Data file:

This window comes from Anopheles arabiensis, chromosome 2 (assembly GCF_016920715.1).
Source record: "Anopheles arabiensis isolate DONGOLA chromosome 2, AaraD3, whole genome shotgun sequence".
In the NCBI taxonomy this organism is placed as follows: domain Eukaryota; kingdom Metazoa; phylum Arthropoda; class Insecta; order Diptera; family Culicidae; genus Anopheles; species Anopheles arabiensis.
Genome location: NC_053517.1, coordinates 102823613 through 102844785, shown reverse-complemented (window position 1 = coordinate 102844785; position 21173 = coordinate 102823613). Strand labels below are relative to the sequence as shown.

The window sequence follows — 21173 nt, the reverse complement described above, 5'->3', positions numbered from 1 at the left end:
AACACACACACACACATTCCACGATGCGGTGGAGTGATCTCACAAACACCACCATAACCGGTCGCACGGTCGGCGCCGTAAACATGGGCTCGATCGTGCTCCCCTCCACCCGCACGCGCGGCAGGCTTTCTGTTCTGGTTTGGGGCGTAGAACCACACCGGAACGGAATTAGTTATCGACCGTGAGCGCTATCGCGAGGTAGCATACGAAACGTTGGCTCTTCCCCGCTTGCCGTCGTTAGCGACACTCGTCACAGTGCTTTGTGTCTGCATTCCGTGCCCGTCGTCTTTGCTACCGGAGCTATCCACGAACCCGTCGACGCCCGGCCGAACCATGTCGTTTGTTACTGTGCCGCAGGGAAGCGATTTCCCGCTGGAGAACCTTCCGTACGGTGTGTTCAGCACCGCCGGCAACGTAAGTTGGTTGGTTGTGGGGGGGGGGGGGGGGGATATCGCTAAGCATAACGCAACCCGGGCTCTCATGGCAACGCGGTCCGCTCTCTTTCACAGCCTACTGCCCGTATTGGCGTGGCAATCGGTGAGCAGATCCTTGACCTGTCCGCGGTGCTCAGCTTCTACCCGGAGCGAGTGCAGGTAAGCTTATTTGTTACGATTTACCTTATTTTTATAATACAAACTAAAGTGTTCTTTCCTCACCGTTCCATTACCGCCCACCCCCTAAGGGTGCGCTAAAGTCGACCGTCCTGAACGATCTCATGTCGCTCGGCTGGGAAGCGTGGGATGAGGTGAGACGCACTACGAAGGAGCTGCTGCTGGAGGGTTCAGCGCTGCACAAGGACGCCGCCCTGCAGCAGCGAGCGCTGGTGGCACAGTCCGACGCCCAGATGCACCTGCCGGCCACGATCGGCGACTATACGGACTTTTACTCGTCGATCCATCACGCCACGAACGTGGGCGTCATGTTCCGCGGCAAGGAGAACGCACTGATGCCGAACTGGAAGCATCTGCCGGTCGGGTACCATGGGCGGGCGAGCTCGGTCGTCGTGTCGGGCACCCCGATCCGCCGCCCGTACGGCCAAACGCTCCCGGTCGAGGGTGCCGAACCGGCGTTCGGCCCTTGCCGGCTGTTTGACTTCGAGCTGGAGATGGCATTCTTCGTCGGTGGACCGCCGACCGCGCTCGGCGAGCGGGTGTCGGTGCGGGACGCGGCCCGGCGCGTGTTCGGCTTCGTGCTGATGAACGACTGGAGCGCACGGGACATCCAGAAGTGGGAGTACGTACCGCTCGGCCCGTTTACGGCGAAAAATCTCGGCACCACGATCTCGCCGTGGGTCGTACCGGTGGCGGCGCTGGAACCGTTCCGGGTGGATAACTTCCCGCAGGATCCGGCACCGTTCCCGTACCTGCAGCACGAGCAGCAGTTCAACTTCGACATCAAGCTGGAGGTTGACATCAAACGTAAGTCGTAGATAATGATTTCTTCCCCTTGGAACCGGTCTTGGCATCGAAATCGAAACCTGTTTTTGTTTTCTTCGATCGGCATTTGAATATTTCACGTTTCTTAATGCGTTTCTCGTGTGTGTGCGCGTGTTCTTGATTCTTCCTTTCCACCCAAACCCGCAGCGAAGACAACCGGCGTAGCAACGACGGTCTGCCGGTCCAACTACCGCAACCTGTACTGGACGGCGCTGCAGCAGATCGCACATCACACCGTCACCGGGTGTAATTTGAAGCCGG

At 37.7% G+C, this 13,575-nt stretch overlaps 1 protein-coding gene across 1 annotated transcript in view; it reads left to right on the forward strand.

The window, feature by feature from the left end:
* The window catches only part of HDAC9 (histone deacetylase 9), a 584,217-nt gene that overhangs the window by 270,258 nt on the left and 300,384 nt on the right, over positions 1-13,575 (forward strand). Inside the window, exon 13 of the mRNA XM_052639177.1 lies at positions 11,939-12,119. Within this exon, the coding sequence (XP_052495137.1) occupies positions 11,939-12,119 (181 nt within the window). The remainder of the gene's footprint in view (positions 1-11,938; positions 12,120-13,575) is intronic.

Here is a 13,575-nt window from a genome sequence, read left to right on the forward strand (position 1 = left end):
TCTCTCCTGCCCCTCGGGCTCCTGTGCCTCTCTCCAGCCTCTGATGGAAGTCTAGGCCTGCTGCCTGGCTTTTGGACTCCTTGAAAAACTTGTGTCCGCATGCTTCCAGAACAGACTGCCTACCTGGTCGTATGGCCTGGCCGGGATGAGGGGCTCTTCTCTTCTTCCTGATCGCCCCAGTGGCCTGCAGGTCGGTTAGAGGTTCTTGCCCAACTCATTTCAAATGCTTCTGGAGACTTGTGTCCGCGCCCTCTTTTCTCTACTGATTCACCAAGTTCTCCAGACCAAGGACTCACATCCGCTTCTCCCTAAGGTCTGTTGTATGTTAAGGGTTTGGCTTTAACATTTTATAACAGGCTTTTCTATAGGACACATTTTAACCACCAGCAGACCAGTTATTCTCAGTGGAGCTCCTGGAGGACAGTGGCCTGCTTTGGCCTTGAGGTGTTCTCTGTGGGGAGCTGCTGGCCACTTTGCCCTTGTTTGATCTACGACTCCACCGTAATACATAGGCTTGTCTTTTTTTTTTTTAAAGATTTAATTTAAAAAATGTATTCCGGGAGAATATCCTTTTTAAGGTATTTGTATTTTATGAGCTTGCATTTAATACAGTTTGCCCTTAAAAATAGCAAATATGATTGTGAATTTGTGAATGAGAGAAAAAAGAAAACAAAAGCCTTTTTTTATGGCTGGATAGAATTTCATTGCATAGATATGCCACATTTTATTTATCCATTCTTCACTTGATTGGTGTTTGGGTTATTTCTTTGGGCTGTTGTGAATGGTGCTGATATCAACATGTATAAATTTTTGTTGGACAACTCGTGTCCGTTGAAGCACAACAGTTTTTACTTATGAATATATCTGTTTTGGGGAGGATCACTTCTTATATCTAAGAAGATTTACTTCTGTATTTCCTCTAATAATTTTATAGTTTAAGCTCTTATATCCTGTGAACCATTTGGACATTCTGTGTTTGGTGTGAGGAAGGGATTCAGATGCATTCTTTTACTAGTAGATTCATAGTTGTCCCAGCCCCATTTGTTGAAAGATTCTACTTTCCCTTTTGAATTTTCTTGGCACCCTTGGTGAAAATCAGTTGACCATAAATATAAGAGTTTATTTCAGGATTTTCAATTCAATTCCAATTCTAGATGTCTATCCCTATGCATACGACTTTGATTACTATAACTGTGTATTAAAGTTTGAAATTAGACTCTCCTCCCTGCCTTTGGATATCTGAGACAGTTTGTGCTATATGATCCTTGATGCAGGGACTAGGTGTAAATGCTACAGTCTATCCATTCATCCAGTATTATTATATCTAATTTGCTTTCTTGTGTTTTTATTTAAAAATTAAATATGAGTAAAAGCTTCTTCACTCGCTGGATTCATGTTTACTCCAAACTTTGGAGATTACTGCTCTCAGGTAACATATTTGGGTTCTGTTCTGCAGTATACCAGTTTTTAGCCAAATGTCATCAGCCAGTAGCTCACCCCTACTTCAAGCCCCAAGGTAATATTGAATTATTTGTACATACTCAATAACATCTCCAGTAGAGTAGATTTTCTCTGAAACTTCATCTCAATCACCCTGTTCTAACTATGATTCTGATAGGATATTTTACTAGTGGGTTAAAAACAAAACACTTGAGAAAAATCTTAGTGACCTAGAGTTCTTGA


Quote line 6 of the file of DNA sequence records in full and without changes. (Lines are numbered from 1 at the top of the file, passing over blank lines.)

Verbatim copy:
AACACACACACACACATTCCACGATGCGGTGGAGTGATCTCACAAACACCACCATAACCGGTCGCACGGTCGGCGCCGTAAACATGGGCTCGATCGTGCTCCCCTCCACCCGCACGCGCGGCAGGCTTTCTGTTCTGGTTTGGGGCGTAGAACCACACCGGAACGGAATTAGTTATCGACCGTGAGCGCTATCGCGAGGTAGCATACGAAACGTTGGCTCTTCCCCGCTTGCCGTCGTTAGCGACACTCGTCACAGTGCTTTGTGTCTGCATTCCGTGCCCGTCGTCTTTGCTACCGGAGCTATCCACGAACCCGTCGACGCCCGGCCGAACCATGTCGTTTGTTACTGTGCCGCAGGGAAGCGATTTCCCGCTGGAGAACCTTCCGTACGGTGTGTTCAGCACCGCCGGCAACGTAAGTTGGTTGGTTGTGGGGGGGGGGGGGGGGGATATCGCTAAGCATAACGCAACCCGGGCTCTCATGGCAACGCGGTCCGCTCTCTTTCACAGCCTACTGCCCGTATTGGCGTGGCAATCGGTGAGCAGATCCTTGACCTGTCCGCGGTGCTCAGCTTCTACCCGGAGCGAGTGCAGGTAAGCTTATTTGTTACGATTTACCTTATTTTTATAATACAAACTAAAGTGTTCTTTCCTCACCGTTCCATTACCGCCCACCCCCTAAGGGTGCGCTAAAGTCGACCGTCCTGAACGATCTCATGTCGCTCGGCTGGGAAGCGTGGGATGAGGTGAGACGCACTACGAAGGAGCTGCTGCTGGAGGGTTCAGCGCTGCACAAGGACGCCGCCCTGCAGCAGCGAGCGCTGGTGGCACAGTCCGACGCCCAGATGCACCTGCCGGCCACGATCGGCGACTATACGGACTTTTACTCGTCGATCCATCACGCCACGAACGTGGGCGTCATGTTCCGCGGCAAGGAGAACGCACTGATGCCGAACTGGAAGCATCTGCCGGTCGGGTACCATGGGCGGGCGAGCTCGGTCGTCGTGTCGGGCACCCCGATCCGCCGCCCGTACGGCCAAACGCTCCCGGTCGAGGGTGCCGAACCGGCGTTCGGCCCTTGCCGGCTGTTTGACTTCGAGCTGGAGATGGCATTCTTCGTCGGTGGACCGCCGACCGCGCTCGGCGAGCGGGTGTCGGTGCGGGACGCGGCCCGGCGCGTGTTCGGCTTCGTGCTGATGAACGACTGGAGCGCACGGGACATCCAGAAGTGGGAGTACGTACCGCTCGGCCCGTTTACGGCGAAAAATCTCGGCACCACGATCTCGCCGTGGGTCGTACCGGTGGCGGCGCTGGAACCGTTCCGGGTGGATAACTTCCCGCAGGATCCGGCACCGTTCCCGTACCTGCAGCACGAGCAGCAGTTCAACTTCGACATCAAGCTGGAGGTTGACATCAAACGTAAGTCGTAGATAATGATTTCTTCCCCTTGGAACCGGTCTTGGCATCGAAATCGAAACCTGTTTTTGTTTTCTTCGATCGGCATTTGAATATTTCACGTTTCTTAATGCGTTTCTCGTGTGTGTGCGCGTGTTCTTGATTCTTCCTTTCCACCCAAACCCGCAGCGAAGACAACCGGCGTAGCAACGACGGTCTGCCGGTCCAACTACCGCAACCTGTACTGGACGGCGCTGCAGCAGATCGCACATCACACCGTCACCGGGTGTAATTTGAAGCCGG